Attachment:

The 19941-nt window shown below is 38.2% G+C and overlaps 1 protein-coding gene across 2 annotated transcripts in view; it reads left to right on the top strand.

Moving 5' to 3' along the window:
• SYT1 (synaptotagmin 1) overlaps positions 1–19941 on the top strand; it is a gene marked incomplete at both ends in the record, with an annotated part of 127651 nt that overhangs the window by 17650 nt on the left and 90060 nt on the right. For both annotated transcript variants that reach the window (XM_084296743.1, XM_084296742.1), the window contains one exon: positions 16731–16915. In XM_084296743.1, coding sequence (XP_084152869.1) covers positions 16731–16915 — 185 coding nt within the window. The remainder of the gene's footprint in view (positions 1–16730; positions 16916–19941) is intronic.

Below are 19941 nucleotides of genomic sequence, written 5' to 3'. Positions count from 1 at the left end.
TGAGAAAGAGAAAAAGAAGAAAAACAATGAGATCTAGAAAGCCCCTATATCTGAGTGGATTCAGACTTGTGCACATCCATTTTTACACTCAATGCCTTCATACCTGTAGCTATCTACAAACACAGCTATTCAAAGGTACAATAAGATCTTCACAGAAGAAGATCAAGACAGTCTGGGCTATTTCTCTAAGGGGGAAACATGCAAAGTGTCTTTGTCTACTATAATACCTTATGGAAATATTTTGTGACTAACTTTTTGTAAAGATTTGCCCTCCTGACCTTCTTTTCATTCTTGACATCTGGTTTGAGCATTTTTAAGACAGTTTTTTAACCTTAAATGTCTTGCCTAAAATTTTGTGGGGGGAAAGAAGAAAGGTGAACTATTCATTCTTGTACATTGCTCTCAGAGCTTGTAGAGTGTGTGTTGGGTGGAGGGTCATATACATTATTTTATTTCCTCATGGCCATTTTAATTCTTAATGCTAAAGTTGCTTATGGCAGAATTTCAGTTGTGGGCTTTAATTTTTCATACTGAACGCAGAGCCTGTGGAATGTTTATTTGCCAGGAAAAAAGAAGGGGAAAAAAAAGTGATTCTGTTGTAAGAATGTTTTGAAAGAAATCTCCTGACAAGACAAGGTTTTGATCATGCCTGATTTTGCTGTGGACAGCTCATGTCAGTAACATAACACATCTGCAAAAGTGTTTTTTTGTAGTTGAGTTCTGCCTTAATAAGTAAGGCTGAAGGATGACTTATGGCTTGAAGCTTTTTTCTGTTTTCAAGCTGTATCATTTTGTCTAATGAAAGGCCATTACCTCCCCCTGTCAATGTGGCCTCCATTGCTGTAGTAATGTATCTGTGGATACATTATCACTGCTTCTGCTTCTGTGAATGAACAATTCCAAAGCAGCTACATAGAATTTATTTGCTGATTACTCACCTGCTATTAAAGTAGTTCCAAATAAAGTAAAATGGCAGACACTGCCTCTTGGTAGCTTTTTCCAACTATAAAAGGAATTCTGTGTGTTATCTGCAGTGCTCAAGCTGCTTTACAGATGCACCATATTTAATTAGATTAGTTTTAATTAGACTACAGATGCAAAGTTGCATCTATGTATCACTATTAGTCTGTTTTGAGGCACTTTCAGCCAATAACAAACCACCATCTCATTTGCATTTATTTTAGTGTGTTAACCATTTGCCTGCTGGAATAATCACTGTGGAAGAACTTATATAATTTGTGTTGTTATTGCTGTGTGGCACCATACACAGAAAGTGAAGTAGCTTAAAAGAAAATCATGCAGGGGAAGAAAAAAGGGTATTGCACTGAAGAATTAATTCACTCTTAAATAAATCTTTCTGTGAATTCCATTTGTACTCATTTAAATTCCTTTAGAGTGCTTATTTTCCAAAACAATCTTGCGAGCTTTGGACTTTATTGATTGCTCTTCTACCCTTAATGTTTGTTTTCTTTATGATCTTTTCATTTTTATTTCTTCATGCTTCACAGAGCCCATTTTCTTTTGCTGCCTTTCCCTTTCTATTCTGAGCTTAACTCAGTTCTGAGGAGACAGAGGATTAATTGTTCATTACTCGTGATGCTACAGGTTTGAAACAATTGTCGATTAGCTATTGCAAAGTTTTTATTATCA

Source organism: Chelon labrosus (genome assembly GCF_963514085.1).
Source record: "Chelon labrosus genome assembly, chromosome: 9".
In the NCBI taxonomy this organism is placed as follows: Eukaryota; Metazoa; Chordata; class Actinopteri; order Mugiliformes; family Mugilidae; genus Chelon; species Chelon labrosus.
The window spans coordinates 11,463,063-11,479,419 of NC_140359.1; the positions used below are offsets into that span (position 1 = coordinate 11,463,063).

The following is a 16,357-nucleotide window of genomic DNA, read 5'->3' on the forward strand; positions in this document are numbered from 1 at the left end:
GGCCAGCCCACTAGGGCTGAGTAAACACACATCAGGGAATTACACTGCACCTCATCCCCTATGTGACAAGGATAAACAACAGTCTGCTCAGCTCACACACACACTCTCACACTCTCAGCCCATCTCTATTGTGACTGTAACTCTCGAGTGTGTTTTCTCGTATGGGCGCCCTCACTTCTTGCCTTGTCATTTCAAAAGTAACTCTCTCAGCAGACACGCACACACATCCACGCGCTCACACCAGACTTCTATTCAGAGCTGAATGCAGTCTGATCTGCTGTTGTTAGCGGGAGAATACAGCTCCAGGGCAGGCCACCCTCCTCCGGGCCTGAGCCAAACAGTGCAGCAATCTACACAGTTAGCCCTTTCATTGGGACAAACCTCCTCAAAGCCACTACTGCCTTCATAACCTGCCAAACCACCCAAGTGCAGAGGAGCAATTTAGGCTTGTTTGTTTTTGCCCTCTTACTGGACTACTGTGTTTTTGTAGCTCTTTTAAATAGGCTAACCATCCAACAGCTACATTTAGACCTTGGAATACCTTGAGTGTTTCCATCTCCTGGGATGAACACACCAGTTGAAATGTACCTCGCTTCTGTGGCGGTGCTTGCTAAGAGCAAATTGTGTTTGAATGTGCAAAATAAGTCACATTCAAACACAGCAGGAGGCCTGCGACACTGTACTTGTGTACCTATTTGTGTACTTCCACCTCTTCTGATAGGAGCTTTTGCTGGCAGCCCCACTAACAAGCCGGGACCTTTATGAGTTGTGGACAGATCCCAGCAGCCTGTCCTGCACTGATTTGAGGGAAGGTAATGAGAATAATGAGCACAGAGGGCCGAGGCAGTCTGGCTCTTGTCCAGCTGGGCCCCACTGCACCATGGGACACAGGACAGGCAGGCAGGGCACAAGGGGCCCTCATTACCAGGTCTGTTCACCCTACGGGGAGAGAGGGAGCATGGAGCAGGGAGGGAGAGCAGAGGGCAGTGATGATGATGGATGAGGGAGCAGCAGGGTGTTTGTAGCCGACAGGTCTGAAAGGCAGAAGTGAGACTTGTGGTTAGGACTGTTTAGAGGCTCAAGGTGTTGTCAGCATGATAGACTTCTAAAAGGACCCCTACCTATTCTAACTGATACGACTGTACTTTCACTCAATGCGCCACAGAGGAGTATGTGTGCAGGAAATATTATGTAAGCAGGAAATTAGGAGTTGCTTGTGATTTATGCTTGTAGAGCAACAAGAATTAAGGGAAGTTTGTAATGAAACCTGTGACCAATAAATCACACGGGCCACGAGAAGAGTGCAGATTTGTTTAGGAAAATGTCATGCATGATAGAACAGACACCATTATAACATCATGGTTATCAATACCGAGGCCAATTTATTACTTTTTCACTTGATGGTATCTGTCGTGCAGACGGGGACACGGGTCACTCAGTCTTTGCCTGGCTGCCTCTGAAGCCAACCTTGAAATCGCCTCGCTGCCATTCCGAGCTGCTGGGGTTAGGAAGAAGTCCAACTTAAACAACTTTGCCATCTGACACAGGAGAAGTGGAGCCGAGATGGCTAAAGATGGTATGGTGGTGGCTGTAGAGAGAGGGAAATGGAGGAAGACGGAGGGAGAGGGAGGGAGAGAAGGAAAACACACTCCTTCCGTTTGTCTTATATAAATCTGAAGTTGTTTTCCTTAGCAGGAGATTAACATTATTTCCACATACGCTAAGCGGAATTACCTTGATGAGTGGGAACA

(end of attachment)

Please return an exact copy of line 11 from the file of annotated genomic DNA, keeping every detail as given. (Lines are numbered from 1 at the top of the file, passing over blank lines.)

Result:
GGCCAGCCCACTAGGGCTGAGTAAACACACATCAGGGAATTACACTGCACCTCATCCCCTATGTGACAAGGATAAACAACAGTCTGCTCAGCTCACACACACACTCTCACACTCTCAGCCCATCTCTATTGTGACTGTAACTCTCGAGTGTGTTTTCTCGTATGGGCGCCCTCACTTCTTGCCTTGTCATTTCAAAAGTAACTCTCTCAGCAGACACGCACACACATCCACGCGCTCACACCAGACTTCTATTCAGAGCTGAATGCAGTCTGATCTGCTGTTGTTAGCGGGAGAATACAGCTCCAGGGCAGGCCACCCTCCTCCGGGCCTGAGCCAAACAGTGCAGCAATCTACACAGTTAGCCCTTTCATTGGGACAAACCTCCTCAAAGCCACTACTGCCTTCATAACCTGCCAAACCACCCAAGTGCAGAGGAGCAATTTAGGCTTGTTTGTTTTTGCCCTCTTACTGGACTACTGTGTTTTTGTAGCTCTTTTAAATAGGCTAACCATCCAACAGCTACATTTAGACCTTGGAATACCTTGAGTGTTTCCATCTCCTGGGATGAACACACCAGTTGAAATGTACCTCGCTTCTGTGGCGGTGCTTGCTAAGAGCAAATTGTGTTTGAATGTGCAAAATAAGTCACATTCAAACACAGCAGGAGGCCTGCGACACTGTACTTGTGTACCTATTTGTGTACTTCCACCTCTTCTGATAGGAGCTTTTGCTGGCAGCCCCACTAACAAGCCGGGACCTTTATGAGTTGTGGACAGATCCCAGCAGCCTGTCCTGCACTGATTTGAGGGAAGGTAATGAGAATAATGAGCACAGAGGGCCGAGGCAGTCTGGCTCTTGTCCAGCTGGGCCCCACTGCACCATGGGACACAGGACAGGCAGGCAGGGCACAAGGGGCCCTCATTACCAGGTCTGTTCACCCTACGGGGAGAGAGGGAGCATGGAGCAGGGAGGGAGAGCAGAGGGCAGTGATGATGATGGATGAGGGAGCAGCAGGGTGTTTGTAGCCGACAGGTCTGAAAGGCAGAAGTGAGACTTGTGGTTAGGACTGTTTAGAGGCTCAAGGTGTTGTCAGCATGATAGACTTCTAAAAGGACCCCTACCTATTCTAACTGATACGACTGTACTTTCACTCAATGCGCCACAGAGGAGTATGTGTGCAGGAAATATTATGTAAGCAGGAAATTAGGAGTTGCTTGTGATTTATGCTTGTAGAGCAACAAGAATTAAGGGAAGTTTGTAATGAAACCTGTGACCAATAAATCACACGGGCCACGAGAAGAGTGCAGATTTGTTTAGGAAAATGTCATGCATGATAGAACAGACACCATTATAACATCATGGTTATCAATACCGAGGCCAATTTATTACTTTTTCACTTGATGGTATCTGTCGTGCAGACGGGGACACGGGTCACTCAGTCTTTGCCTGGCTGCCTCTGAAGCCAACCTTGAAATCGCCTCGCTGCCATTCCGAGCTGCTGGGGTTAGGAAGAAGTCCAACTTAAACAACTTTGCCATCTGACACAGGAGAAGTGGAGCCGAGATGGCTAAAGATGGTATGGTGGTGGCTGTAGAGAGAGGGAAATGGAGGAAGACGGAGGGAGAGGGAGGGAGAGAAGGAAAACACACTCCTTCCGTTTGTCTTATATAAATCTGAAGTTGTTTTCCTTAGCAGGAGATTAACATTATTTCCACATACGCTAAGCGGAATTACCTTGATGAGTGGGAACA